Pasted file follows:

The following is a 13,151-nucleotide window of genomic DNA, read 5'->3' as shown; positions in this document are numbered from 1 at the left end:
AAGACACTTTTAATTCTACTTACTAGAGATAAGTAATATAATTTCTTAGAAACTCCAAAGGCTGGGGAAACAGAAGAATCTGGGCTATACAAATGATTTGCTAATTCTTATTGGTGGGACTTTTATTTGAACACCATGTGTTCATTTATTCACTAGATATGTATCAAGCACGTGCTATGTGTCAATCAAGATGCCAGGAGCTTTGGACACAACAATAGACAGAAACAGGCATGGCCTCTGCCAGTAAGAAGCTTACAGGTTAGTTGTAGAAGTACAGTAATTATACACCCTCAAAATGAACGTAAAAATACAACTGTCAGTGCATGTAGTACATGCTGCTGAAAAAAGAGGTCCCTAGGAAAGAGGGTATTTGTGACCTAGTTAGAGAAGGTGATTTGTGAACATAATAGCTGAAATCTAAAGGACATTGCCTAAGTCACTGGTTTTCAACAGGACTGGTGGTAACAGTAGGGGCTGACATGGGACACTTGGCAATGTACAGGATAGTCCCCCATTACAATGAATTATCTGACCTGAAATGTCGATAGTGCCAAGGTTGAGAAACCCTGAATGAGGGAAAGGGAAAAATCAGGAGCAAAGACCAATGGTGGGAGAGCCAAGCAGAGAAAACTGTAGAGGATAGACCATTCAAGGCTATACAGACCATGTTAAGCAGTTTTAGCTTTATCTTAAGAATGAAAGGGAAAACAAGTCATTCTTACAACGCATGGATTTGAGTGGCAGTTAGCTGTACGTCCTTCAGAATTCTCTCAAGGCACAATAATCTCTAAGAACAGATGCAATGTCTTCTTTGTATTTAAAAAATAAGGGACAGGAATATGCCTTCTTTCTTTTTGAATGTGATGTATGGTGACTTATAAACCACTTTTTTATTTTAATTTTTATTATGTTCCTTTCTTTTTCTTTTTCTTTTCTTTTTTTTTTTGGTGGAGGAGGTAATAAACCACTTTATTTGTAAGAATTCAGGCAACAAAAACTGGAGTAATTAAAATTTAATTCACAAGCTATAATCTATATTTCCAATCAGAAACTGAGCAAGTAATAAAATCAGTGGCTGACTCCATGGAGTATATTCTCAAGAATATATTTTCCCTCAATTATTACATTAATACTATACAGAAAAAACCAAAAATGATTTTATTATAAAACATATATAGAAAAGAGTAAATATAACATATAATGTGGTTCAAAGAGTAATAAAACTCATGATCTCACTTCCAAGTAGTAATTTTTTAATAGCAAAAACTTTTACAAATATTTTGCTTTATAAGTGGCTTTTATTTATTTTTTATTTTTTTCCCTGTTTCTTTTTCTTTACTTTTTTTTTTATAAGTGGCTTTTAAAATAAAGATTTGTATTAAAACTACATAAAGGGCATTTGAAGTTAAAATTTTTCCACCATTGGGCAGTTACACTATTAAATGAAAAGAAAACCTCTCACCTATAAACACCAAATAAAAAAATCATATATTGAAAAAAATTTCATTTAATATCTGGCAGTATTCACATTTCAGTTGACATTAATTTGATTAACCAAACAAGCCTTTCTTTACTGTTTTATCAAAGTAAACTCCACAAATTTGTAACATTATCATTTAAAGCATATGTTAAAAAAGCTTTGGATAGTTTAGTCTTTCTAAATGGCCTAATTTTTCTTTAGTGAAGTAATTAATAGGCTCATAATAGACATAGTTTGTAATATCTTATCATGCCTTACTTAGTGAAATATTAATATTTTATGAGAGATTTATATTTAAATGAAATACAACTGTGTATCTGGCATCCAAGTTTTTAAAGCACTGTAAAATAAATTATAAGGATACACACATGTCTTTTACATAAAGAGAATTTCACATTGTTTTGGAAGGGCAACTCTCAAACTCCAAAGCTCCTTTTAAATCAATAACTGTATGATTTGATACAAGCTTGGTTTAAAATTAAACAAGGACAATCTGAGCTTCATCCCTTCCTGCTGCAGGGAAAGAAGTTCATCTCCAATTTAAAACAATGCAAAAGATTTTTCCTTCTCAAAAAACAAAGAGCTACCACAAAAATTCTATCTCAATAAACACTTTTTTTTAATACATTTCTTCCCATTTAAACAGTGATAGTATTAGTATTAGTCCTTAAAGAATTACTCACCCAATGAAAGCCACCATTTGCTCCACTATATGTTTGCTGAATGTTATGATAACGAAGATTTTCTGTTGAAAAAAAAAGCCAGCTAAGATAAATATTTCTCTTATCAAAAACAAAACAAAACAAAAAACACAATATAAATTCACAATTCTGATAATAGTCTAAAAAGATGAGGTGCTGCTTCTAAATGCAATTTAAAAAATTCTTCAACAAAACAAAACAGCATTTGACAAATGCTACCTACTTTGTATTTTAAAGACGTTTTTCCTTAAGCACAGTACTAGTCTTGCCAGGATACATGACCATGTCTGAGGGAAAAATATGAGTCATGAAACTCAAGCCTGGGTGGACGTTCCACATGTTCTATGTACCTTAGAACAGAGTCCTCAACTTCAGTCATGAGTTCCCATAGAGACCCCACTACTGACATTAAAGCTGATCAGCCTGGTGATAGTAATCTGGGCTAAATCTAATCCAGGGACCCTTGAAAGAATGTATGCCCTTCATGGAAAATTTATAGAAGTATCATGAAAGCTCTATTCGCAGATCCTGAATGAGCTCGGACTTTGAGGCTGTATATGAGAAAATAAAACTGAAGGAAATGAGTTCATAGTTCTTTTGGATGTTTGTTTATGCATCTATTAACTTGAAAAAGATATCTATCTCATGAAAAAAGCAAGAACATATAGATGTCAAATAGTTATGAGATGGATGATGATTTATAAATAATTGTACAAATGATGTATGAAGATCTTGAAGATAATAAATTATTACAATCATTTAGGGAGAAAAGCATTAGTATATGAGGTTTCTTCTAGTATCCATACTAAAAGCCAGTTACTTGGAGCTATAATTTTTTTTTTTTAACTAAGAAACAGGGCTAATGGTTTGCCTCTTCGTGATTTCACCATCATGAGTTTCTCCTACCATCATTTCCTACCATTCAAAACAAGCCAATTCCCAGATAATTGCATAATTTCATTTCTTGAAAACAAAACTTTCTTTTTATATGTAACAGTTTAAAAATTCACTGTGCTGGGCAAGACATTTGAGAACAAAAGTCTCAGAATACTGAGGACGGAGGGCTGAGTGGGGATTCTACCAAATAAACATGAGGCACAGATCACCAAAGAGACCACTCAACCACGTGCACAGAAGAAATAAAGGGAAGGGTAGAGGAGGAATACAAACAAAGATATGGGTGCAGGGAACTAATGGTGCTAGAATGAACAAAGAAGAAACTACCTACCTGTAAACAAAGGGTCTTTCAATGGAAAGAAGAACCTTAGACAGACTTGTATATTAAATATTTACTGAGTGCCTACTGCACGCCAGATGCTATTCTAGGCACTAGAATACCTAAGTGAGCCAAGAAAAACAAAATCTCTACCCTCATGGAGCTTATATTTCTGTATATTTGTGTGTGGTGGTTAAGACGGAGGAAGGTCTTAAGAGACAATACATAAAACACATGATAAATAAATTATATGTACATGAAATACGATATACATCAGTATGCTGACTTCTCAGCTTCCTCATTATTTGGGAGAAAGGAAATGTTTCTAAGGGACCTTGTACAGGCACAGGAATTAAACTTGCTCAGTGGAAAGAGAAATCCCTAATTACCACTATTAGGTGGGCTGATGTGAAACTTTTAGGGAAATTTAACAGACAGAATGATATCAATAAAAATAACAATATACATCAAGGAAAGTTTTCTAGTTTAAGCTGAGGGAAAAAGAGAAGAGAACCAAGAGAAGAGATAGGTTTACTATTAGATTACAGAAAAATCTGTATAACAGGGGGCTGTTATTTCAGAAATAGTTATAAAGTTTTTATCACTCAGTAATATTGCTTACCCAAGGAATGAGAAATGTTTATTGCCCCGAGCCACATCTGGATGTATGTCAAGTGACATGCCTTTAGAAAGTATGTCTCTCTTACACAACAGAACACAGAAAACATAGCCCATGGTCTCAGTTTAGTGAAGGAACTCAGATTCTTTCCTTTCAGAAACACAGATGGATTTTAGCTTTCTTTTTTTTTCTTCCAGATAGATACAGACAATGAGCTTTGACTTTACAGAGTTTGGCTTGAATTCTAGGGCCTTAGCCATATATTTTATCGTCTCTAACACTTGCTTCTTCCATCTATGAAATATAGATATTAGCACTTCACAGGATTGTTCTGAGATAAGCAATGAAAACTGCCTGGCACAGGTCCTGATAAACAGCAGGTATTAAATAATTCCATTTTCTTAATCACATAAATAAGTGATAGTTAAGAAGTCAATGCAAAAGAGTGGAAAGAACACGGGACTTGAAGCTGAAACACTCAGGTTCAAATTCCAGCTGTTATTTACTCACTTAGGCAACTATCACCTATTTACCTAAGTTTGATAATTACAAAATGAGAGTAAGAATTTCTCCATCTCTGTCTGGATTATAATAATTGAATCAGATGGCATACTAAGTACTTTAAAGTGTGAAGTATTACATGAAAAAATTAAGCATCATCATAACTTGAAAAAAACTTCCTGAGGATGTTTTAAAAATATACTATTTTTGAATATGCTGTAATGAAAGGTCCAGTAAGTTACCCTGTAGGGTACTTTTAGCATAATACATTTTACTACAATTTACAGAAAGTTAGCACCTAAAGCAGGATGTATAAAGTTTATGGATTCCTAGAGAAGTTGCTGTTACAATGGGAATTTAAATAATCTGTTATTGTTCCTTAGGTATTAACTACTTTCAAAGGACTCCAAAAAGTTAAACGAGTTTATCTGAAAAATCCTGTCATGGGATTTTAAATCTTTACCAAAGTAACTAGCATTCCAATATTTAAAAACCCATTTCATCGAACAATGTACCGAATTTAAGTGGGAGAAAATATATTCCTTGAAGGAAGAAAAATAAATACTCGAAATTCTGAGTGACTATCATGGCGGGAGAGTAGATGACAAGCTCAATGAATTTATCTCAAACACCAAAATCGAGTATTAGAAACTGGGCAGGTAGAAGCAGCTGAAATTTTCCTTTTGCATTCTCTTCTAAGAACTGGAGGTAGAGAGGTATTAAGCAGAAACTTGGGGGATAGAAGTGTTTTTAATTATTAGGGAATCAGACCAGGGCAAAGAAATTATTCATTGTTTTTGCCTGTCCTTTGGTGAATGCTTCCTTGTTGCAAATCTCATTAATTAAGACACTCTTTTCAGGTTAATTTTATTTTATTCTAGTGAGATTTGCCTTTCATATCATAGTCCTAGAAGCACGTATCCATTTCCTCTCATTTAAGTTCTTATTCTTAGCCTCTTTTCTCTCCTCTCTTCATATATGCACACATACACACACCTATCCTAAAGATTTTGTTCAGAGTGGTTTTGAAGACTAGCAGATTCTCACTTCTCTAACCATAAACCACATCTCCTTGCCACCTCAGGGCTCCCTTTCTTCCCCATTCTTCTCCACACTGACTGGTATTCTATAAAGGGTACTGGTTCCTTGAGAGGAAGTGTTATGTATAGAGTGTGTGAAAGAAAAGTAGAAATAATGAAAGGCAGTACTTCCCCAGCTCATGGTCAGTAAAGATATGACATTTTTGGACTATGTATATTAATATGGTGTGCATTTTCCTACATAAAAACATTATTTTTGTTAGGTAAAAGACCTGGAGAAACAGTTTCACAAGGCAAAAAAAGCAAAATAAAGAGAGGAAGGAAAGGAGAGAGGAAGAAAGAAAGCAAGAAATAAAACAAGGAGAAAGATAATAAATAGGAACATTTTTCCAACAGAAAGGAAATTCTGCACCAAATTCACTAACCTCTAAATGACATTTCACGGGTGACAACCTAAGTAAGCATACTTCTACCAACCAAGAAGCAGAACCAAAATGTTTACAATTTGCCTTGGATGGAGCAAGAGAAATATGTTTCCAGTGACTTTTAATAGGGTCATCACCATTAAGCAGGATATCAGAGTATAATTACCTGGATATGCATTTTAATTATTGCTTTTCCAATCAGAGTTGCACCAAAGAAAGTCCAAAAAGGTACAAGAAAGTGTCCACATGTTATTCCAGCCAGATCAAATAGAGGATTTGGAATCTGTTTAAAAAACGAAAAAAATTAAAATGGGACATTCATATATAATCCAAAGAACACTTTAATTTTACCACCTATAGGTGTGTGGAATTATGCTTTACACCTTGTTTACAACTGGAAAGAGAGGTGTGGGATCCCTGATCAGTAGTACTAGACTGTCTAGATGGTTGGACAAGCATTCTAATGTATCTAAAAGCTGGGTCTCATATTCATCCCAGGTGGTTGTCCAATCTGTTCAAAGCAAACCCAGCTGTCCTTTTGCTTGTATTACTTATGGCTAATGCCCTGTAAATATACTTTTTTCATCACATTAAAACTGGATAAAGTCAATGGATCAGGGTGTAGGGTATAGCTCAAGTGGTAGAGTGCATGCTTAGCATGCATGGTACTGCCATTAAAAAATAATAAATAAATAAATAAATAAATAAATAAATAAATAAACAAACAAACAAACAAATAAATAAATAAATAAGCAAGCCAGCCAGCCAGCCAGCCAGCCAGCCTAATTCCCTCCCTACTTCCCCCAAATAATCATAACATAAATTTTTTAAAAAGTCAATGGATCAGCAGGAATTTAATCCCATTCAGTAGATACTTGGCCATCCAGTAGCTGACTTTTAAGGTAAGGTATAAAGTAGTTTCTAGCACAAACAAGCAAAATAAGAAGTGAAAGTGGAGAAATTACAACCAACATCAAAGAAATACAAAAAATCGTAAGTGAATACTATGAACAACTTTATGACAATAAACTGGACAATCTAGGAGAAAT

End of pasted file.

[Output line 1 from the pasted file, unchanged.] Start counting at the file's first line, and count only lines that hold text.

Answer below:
The following is a 13,151-nucleotide window of genomic DNA, read 5'->3' as shown; positions in this document are numbered from 1 at the left end: